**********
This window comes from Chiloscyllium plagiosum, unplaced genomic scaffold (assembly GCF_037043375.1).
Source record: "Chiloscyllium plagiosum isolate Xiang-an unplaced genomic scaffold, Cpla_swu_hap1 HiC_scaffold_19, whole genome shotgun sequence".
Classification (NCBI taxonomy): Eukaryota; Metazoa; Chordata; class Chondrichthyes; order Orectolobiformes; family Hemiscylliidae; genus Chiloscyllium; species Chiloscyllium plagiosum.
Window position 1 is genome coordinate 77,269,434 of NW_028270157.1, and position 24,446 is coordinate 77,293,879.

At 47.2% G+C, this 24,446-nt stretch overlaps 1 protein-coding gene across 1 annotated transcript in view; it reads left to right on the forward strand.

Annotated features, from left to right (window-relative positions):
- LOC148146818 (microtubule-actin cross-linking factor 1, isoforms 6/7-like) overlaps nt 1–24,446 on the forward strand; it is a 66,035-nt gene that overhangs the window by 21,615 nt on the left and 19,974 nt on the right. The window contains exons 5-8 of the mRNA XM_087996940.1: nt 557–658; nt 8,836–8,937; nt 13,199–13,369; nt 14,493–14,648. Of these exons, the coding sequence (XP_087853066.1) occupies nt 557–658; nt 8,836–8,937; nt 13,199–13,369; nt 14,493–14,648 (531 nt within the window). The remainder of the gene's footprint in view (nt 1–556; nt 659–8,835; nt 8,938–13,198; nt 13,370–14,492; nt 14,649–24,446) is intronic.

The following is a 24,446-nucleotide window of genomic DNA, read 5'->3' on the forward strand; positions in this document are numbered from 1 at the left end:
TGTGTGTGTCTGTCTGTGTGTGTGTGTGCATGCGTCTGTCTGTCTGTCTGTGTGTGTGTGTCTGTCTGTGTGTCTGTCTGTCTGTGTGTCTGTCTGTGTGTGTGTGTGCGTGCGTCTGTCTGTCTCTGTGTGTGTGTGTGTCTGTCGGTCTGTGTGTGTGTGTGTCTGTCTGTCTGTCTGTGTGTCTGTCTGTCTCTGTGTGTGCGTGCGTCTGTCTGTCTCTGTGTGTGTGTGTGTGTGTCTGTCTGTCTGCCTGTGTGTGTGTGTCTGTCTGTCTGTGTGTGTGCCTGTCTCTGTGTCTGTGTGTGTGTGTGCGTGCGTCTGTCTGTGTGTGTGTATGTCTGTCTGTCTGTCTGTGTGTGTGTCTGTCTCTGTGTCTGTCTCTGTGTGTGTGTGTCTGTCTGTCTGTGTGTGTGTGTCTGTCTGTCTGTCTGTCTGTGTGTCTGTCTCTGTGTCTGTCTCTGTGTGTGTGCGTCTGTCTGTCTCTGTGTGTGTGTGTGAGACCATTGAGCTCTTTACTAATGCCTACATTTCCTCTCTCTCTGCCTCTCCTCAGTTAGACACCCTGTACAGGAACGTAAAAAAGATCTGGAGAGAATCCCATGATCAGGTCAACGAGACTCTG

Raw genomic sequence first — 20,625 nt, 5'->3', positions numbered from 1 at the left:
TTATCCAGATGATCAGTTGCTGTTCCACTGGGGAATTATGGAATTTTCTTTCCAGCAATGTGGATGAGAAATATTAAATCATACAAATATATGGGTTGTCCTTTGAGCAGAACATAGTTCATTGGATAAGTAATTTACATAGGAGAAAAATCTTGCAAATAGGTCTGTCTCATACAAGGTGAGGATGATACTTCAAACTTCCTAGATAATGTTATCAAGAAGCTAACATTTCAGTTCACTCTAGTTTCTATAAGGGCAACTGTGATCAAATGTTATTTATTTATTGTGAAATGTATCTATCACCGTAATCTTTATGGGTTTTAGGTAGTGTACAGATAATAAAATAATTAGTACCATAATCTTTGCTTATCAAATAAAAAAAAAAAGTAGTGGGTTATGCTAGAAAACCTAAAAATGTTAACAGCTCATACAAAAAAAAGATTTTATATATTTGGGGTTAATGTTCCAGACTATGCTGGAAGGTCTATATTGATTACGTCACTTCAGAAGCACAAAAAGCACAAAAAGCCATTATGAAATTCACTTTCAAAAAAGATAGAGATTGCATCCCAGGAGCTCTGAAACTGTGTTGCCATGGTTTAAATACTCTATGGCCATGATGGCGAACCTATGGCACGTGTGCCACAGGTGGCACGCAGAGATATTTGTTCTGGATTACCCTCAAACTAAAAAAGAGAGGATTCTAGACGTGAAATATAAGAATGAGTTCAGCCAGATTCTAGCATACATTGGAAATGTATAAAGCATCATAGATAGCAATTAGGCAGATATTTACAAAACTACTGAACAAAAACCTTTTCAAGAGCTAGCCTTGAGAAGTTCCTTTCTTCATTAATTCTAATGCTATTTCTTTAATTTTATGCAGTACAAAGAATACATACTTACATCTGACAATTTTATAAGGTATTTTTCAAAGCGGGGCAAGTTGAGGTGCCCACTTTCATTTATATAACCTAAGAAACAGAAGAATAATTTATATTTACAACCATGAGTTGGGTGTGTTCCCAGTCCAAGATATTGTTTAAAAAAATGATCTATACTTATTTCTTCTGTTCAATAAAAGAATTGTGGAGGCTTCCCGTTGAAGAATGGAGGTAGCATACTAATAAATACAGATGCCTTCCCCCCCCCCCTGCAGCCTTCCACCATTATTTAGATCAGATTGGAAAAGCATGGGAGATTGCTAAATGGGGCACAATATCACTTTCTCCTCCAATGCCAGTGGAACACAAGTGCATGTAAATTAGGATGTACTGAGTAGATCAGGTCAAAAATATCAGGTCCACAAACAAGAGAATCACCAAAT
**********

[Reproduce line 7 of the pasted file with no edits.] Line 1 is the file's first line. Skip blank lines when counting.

- LOC148146818 (microtubule-actin cross-linking factor 1, isoforms 6/7-like) overlaps nt 1–24,446 on the forward strand; it is a 66,035-nt gene that overhangs the window by 21,615 nt on the left and 19,974 nt on the right. The window contains exons 5-8 of the mRNA XM_087996940.1: nt 557–658; nt 8,836–8,937; nt 13,199–13,369; nt 14,493–14,648. Of these exons, the coding sequence (XP_087853066.1) occupies nt 557–658; nt 8,836–8,937; nt 13,199–13,369; nt 14,493–14,648 (531 nt within the window). The remainder of the gene's footprint in view (nt 1–556; nt 659–8,835; nt 8,938–13,198; nt 13,370–14,492; nt 14,649–24,446) is intronic.